Tasmanian Times

The individual has always had to struggle to keep from being overwhelmed by the tribe. If you try it, you will be lonely often, and sometimes frightened. No price is too high for the privilege of owning yourself. ~ Friedrich Nietzsche

The individual has always had to struggle to keep from being overwhelmed by the tribe. If you try it, you will be lonely often, and sometimes frightened. No price is too high for the privilege of owning yourself. ~ Friedrich Nietzsche

Bob Hawkins

How low can Huon’s council go?

First published September 14

Huon Valley Guessing Games

The bad news from the Deep South is that the secretive Huon Valley Council has sunk to even deeper depths of contempt for the people who own it. …

The good news is that an online petition requesting Local Government Minister Peter Gutwein to order implementation of his board of inquiry’s two main recommendations — sack the HVC councillors and install a commissioner — passed 300 at the weekend.

Not a bad count considering the notorious Huon Valley fear factor (unfounded to my thinking) that to criticise council is an invitation to attract its wrath, so, therefore, it’s best to say nothing.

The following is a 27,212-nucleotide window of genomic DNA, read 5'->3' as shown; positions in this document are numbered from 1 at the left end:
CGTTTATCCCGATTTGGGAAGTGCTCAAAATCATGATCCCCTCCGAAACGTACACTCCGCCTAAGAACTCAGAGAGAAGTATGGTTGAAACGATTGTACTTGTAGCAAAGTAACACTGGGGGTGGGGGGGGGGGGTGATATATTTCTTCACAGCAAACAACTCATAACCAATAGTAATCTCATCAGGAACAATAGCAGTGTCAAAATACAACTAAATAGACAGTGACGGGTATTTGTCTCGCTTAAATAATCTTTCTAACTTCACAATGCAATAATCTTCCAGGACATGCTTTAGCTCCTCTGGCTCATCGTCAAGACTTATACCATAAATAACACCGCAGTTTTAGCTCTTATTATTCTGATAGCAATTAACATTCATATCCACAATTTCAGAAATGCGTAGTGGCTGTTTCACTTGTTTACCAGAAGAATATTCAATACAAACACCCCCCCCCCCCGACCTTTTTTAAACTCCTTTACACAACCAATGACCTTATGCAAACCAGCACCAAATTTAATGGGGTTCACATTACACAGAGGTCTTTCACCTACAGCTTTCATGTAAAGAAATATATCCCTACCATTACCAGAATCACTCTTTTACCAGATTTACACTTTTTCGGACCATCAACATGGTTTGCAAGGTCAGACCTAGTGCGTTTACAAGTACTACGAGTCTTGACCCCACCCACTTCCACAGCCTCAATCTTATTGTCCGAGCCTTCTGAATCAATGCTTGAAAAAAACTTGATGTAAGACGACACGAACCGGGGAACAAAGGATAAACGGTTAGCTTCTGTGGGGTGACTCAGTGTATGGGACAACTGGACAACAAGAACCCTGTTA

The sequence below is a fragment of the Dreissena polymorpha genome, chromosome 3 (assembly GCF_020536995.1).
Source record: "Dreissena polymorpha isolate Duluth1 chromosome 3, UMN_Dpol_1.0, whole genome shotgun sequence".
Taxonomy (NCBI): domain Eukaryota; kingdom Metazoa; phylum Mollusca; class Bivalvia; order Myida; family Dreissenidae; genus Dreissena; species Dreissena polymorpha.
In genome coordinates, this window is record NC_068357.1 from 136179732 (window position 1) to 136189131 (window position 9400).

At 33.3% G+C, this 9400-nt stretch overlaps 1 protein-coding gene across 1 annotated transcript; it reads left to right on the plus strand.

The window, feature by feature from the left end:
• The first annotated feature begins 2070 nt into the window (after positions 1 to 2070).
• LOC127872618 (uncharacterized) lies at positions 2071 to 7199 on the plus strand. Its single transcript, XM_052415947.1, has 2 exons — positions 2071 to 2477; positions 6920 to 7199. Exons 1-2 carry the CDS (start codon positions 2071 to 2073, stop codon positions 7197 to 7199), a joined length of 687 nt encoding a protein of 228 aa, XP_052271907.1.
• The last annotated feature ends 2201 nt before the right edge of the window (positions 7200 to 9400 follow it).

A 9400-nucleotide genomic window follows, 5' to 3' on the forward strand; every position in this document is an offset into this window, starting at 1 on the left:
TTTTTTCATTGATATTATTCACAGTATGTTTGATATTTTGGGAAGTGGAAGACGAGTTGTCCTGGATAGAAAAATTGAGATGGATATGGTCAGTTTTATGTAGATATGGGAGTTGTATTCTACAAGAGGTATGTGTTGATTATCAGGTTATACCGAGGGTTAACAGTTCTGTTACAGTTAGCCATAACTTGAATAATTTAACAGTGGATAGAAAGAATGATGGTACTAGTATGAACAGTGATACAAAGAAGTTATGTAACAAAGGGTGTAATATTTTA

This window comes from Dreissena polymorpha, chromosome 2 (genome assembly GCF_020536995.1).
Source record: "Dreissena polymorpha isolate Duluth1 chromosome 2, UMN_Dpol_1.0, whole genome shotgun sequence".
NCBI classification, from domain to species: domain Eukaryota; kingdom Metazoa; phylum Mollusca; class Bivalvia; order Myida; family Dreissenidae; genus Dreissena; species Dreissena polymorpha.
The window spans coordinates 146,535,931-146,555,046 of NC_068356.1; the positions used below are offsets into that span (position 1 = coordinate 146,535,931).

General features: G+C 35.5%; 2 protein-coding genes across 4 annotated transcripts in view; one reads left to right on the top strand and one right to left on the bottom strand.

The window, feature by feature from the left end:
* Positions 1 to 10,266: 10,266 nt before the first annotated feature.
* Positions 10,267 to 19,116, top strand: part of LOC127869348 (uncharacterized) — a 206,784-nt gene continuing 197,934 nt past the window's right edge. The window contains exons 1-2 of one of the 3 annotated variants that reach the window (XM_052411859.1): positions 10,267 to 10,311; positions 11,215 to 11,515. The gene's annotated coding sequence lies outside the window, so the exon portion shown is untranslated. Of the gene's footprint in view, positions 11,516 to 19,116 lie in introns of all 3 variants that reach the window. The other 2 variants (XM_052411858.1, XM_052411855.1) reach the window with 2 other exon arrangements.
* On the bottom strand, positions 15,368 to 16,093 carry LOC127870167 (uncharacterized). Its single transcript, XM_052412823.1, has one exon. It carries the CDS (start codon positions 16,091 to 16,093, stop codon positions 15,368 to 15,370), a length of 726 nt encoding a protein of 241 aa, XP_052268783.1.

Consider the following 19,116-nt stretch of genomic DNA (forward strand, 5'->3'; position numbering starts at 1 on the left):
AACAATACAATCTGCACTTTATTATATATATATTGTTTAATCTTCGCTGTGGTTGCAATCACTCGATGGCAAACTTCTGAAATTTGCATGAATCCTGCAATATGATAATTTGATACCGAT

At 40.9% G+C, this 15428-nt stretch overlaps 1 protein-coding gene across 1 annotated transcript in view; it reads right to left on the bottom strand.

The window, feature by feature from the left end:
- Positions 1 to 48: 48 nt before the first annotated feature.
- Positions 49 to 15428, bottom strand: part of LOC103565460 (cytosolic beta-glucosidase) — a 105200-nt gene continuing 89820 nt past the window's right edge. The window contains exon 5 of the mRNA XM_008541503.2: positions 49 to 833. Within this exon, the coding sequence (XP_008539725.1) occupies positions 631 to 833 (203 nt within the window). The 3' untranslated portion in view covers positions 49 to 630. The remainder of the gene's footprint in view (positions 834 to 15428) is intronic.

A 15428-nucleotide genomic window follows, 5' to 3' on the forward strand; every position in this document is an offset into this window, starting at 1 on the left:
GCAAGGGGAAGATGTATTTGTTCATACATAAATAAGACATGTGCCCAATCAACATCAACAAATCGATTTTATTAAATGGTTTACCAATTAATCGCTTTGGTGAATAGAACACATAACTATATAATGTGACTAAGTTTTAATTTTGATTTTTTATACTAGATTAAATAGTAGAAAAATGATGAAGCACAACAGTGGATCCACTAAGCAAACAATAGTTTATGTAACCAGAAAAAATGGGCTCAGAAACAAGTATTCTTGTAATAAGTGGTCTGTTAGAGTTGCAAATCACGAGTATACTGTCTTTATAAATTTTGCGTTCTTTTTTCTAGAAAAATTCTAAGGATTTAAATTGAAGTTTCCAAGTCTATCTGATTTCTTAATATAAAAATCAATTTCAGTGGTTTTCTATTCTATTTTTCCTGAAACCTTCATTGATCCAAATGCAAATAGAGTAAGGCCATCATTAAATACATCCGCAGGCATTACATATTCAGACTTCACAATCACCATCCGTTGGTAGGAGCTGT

( Find the petition here: https://www.change.org/p/implement-the-major-recommendations-of-the-huon-valley-board-of-inquiry?tk=hC4Nlp5AGKD-WuzqV1QYmkrJX91Tb8G6IwT_4tfjDn8&utm_source=petition_update&utm_medium=email . )

Council’s plunge to even deeper depths of contempt is reflected in a media release published in last week’s Huon Valley News and The Classifieds (HVN not even saying it was an HVC media release).

It contains statements attributed to the Mayor — a man who has fought courageously for nearly two years to make council more transparent and consultative — that can best be described as uninformative. In fact, the release as a whole borders on sophistry of a rather spooky kind — for what it says, and for what it doesn’t say.

The full story begins some months back with a covert action by council — one would imagine without the knowledge of Mayor Peter Coad — to attempt to influence the embarrassing findings of the board of inquiry (BoI) set up by Gutwein a year ago to look into the affairs of the Huon council. At the time, word was out that council had become dysfunctional. And — despite HVC management’s attempts to persuade it otherwise — dysfunctional is exactly what the two-member board, after months of careful examination, decided it was.

The BoI issued two interim reports to Gutwein — one in March this year, the other in May. Though the interim reports have never been made public, it soon became clear that what the BoI had turned up was not at all to the liking of either a majority of HVC councillors or council’s General Manager, Simone Watson. Well, that’s the only conclusion one can reasonably draw from the behavior of a council and management that is still defiantly keeping under wraps HVC’s costly responses to those two BoI reports.